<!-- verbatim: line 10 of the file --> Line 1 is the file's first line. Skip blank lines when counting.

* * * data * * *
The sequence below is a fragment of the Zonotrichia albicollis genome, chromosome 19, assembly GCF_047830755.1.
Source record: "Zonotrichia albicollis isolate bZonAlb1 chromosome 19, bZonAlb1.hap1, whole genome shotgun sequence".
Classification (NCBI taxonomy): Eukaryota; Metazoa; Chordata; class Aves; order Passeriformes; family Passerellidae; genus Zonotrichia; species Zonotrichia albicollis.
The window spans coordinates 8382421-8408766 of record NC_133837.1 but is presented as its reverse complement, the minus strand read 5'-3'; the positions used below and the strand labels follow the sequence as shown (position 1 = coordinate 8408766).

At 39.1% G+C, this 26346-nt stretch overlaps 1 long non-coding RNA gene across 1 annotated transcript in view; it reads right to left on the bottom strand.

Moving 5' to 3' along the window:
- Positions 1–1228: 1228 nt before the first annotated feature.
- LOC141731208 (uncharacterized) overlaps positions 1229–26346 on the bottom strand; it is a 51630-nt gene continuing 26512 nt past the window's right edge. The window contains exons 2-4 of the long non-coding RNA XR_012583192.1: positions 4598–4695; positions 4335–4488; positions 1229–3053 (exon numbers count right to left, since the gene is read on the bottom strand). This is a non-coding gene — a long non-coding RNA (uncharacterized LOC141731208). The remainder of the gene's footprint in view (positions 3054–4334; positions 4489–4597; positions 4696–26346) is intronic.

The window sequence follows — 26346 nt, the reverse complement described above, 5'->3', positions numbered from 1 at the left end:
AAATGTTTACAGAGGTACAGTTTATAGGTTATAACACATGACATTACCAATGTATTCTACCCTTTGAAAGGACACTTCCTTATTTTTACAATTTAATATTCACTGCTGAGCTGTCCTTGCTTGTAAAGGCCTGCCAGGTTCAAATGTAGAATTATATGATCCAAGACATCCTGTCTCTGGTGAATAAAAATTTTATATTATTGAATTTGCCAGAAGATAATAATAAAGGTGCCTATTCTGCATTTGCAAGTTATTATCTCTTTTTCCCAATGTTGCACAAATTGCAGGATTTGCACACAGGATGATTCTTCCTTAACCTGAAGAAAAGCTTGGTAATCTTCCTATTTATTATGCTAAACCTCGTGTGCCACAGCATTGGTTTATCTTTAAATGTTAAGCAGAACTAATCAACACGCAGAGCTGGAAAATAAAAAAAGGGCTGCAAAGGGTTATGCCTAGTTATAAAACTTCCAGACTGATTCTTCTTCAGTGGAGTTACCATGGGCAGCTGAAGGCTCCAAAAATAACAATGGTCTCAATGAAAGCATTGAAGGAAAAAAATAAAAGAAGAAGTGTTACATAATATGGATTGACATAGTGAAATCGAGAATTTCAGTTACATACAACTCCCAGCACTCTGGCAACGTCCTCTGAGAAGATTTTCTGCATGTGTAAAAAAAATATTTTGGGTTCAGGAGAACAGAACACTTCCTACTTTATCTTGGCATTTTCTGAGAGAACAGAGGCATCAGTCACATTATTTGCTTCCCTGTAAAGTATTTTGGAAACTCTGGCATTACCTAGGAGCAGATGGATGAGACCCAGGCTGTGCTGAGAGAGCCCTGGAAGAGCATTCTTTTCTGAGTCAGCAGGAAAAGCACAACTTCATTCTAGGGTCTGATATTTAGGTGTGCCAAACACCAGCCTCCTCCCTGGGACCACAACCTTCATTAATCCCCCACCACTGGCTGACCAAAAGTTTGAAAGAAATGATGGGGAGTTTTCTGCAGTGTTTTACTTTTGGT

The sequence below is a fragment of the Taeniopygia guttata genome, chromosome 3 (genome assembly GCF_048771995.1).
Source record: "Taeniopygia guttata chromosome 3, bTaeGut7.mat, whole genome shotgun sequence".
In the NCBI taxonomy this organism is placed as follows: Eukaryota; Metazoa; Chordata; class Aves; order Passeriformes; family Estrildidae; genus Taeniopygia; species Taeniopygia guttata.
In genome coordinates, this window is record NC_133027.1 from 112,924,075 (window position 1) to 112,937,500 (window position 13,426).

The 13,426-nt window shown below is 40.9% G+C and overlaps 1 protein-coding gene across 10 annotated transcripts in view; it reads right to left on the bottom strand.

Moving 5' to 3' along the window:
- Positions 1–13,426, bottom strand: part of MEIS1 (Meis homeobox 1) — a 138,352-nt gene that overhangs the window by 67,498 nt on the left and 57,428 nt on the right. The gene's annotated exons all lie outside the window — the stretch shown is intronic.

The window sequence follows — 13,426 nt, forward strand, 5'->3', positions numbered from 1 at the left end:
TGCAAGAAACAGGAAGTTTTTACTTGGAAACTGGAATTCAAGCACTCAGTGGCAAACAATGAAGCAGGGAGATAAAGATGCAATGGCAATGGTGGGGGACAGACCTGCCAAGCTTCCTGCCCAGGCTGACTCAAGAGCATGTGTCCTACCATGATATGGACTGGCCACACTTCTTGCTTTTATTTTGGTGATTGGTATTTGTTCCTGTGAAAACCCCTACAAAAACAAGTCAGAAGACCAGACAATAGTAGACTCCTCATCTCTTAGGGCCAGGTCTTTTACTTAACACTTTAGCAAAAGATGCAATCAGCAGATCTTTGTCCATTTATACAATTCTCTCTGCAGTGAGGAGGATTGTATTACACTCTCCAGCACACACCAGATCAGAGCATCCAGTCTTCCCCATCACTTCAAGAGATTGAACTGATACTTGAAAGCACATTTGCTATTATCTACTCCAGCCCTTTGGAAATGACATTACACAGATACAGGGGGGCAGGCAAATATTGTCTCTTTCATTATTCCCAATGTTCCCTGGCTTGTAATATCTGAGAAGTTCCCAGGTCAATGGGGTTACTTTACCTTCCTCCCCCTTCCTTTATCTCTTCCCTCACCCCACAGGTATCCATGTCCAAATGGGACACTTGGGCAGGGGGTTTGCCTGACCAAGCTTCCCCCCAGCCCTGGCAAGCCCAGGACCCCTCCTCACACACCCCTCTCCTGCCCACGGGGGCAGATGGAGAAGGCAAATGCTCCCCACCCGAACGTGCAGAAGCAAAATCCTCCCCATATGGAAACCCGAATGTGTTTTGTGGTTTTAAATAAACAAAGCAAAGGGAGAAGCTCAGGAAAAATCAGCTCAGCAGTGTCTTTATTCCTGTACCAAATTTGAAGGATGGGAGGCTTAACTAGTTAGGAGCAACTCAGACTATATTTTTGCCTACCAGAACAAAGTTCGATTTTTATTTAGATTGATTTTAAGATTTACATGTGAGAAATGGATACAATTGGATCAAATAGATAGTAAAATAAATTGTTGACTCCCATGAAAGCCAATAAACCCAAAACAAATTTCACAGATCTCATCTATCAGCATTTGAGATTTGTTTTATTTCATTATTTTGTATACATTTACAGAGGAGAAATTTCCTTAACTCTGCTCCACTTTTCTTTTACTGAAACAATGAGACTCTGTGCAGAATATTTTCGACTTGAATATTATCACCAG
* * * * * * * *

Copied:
AAATGTTTACAGAGGTACAGTTTATAGGTTATAACACATGACATTACCAATGTATTCTACCCTTTGAAAGGACACTTCCTTATTTTTACAATTTAATATTCACTGCTGAGCTGTCCTTGCTTGTAAAGGCCTGCCAGGTTCAAATGTAGAATTATATGATCCAAGACATCCTGTCTCTGGTGAATAAAAATTTTATATTATTGAATTTGCCAGAAGATAATAATAAAGGTGCCTATTCTGCATTTGCAAGTTATTATCTCTTTTTCCCAATGTTGCACAAATTGCAGGATTTGCACACAGGATGATTCTTCCTTAACCTGAAGAAAAGCTTGGTAATCTTCCTATTTATTATGCTAAACCTCGTGTGCCACAGCATTGGTTTATCTTTAAATGTTAAGCAGAACTAATCAACACGCAGAGCTGGAAAATAAAAAAAGGGCTGCAAAGGGTTATGCCTAGTTATAAAACTTCCAGACTGATTCTTCTTCAGTGGAGTTACCATGGGCAGCTGAAGGCTCCAAAAATAACAATGGTCTCAATGAAAGCATTGAAGGAAAAAAATAAAAGAAGAAGTGTTACATAATATGGATTGACATAGTGAAATCGAGAATTTCAGTTACATACAACTCCCAGCACTCTGGCAACGTCCTCTGAGAAGATTTTCTGCATGTGTAAAAAAAATATTTTGGGTTCAGGAGAACAGAACACTTCCTACTTTATCTTGGCATTTTCTGAGAGAACAGAGGCATCAGTCACATTATTTGCTTCCCTGTAAAGTATTTTGGAAACTCTGGCATTACCTAGGAGCAGATGGATGAGACCCAGGCTGTGCTGAGAGAGCCCTGGAAGAGCATTCTTTTCTGAGTCAGCAGGAAAAGCACAACTTCATTCTAGGGTCTGATATTTAGGTGTGCCAAACACCAGCCTCCTCCCTGGGACCACAACCTTCATTAATCCCCCACCACTGGCTGACCAAAAGTTTGAAAGAAATGATGGGGAGTTTTCTGCAGTGTTTTACTTTTGGT